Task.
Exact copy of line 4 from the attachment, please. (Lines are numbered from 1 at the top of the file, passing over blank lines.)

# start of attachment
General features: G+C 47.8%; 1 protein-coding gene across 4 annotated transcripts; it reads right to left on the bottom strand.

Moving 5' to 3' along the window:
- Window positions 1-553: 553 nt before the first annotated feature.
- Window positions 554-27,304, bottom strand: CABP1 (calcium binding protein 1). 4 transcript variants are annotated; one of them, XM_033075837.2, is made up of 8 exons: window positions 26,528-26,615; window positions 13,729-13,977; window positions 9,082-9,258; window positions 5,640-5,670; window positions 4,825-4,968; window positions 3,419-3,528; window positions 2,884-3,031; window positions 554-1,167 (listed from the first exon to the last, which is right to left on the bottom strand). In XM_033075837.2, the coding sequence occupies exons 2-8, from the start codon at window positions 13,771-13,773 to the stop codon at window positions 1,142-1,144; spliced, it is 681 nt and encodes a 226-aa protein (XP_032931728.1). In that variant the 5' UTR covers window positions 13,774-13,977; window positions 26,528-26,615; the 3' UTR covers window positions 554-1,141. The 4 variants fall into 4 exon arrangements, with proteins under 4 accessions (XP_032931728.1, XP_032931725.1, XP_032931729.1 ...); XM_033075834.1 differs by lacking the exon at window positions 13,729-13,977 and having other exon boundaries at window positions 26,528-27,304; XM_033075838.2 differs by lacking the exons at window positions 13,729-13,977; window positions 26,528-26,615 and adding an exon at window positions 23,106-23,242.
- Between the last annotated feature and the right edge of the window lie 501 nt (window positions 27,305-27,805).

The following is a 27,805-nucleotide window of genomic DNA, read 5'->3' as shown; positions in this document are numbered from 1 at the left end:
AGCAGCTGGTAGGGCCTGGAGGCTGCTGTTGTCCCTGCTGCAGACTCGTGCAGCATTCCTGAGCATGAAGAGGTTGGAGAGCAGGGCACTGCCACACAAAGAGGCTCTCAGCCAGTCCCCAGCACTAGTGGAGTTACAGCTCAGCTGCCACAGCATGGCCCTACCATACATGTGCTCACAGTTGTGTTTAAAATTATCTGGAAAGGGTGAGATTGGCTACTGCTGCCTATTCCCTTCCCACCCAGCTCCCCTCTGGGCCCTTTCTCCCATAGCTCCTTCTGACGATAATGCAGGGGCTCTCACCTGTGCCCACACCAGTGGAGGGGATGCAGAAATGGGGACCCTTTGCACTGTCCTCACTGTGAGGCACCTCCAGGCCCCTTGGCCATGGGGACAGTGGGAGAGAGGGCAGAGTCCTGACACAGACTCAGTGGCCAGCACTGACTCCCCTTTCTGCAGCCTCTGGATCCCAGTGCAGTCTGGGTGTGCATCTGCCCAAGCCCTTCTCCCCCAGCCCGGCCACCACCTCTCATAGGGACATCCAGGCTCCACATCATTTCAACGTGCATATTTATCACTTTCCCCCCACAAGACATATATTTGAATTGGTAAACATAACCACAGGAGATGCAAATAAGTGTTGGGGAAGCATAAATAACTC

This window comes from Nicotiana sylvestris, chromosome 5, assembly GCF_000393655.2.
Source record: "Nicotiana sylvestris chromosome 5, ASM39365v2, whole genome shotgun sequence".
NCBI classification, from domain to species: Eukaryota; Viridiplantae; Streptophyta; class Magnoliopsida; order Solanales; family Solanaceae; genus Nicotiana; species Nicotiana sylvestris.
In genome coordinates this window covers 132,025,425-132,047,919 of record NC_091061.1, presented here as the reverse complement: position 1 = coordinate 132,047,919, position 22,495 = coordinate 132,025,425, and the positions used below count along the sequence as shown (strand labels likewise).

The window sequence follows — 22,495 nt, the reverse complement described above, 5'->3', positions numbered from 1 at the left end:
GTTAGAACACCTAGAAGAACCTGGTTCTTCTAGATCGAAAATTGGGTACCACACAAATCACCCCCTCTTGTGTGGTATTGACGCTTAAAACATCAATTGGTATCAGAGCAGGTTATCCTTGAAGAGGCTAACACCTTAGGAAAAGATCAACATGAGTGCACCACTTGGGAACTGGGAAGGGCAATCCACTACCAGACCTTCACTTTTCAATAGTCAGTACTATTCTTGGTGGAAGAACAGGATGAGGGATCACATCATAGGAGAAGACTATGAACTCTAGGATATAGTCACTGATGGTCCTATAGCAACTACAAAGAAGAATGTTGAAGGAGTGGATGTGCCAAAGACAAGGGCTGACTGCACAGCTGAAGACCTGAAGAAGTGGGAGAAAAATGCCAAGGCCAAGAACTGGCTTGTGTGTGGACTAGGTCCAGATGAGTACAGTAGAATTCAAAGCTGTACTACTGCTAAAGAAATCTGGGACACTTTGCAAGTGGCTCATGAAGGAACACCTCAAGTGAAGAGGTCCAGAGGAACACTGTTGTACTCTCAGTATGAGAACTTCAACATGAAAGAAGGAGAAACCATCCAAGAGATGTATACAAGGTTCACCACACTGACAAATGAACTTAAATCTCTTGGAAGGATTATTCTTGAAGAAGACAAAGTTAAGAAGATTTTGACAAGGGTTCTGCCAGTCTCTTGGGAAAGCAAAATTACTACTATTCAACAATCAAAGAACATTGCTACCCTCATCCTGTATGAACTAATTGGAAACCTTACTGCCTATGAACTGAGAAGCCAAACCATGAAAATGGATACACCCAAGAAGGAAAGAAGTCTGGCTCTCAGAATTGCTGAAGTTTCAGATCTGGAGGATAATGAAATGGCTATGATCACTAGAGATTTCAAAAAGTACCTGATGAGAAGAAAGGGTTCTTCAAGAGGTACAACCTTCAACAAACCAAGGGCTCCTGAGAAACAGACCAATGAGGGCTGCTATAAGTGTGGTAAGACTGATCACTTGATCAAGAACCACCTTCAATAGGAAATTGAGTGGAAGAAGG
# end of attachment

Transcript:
- Window positions 554-27,304, bottom strand: CABP1 (calcium binding protein 1). 4 transcript variants are annotated; one of them, XM_033075837.2, is made up of 8 exons: window positions 26,528-26,615; window positions 13,729-13,977; window positions 9,082-9,258; window positions 5,640-5,670; window positions 4,825-4,968; window positions 3,419-3,528; window positions 2,884-3,031; window positions 554-1,167 (listed from the first exon to the last, which is right to left on the bottom strand). In XM_033075837.2, the coding sequence occupies exons 2-8, from the start codon at window positions 13,771-13,773 to the stop codon at window positions 1,142-1,144; spliced, it is 681 nt and encodes a 226-aa protein (XP_032931728.1). In that variant the 5' UTR covers window positions 13,774-13,977; window positions 26,528-26,615; the 3' UTR covers window positions 554-1,141. The 4 variants fall into 4 exon arrangements, with proteins under 4 accessions (XP_032931728.1, XP_032931725.1, XP_032931729.1 ...); XM_033075834.1 differs by lacking the exon at window positions 13,729-13,977 and having other exon boundaries at window positions 26,528-27,304; XM_033075838.2 differs by lacking the exons at window positions 13,729-13,977; window positions 26,528-26,615 and adding an exon at window positions 23,106-23,242.